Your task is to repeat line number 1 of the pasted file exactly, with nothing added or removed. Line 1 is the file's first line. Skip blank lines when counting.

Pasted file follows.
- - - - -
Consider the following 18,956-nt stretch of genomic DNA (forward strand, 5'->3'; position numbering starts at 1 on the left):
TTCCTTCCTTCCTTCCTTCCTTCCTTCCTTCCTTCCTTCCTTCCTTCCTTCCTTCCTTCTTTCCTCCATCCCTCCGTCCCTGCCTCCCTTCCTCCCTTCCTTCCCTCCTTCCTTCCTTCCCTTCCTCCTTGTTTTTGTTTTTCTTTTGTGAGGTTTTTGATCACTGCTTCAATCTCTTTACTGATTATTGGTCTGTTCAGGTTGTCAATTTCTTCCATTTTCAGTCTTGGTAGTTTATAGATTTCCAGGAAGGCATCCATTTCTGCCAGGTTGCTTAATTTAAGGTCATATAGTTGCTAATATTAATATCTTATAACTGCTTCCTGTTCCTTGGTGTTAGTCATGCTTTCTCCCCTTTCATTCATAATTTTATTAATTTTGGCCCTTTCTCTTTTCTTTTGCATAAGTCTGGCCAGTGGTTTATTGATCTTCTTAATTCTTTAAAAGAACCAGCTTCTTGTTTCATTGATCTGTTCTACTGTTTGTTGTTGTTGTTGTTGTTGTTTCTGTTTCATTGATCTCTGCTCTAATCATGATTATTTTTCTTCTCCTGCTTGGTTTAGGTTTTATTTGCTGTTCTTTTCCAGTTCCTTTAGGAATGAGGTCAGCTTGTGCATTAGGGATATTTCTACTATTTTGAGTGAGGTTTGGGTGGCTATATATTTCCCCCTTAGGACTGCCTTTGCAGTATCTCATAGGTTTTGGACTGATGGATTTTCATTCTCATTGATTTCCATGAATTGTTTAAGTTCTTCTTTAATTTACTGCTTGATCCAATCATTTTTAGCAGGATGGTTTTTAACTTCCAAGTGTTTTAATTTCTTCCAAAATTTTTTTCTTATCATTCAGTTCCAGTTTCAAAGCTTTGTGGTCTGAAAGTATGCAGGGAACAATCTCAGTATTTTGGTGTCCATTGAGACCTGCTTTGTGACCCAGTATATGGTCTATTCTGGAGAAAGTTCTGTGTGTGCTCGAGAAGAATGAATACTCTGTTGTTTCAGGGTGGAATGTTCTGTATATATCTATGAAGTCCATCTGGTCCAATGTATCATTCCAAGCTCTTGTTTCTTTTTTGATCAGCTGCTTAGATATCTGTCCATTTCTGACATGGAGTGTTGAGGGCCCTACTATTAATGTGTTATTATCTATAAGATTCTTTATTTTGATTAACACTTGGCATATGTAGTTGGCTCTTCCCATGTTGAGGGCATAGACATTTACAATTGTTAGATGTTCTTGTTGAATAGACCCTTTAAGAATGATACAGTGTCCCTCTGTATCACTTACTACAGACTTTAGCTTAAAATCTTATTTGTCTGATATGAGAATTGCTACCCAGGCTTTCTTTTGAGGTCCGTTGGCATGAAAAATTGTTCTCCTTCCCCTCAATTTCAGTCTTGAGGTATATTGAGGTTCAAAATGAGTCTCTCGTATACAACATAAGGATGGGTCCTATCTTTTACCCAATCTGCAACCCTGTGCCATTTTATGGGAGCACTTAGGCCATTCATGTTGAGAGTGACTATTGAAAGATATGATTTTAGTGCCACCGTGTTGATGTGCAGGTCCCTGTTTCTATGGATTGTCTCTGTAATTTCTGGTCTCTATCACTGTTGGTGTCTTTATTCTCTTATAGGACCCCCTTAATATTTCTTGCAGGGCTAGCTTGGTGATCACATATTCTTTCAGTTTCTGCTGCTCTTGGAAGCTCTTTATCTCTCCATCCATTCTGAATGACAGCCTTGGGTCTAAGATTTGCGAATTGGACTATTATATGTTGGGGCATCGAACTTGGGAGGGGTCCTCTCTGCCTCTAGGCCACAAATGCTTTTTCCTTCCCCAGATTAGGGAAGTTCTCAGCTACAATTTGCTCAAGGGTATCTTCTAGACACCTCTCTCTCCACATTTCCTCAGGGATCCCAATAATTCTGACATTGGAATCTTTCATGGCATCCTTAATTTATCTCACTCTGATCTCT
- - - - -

Consider the following 18,956-nt stretch of genomic DNA (forward strand, 5'->3'; position numbering starts at 1 on the left):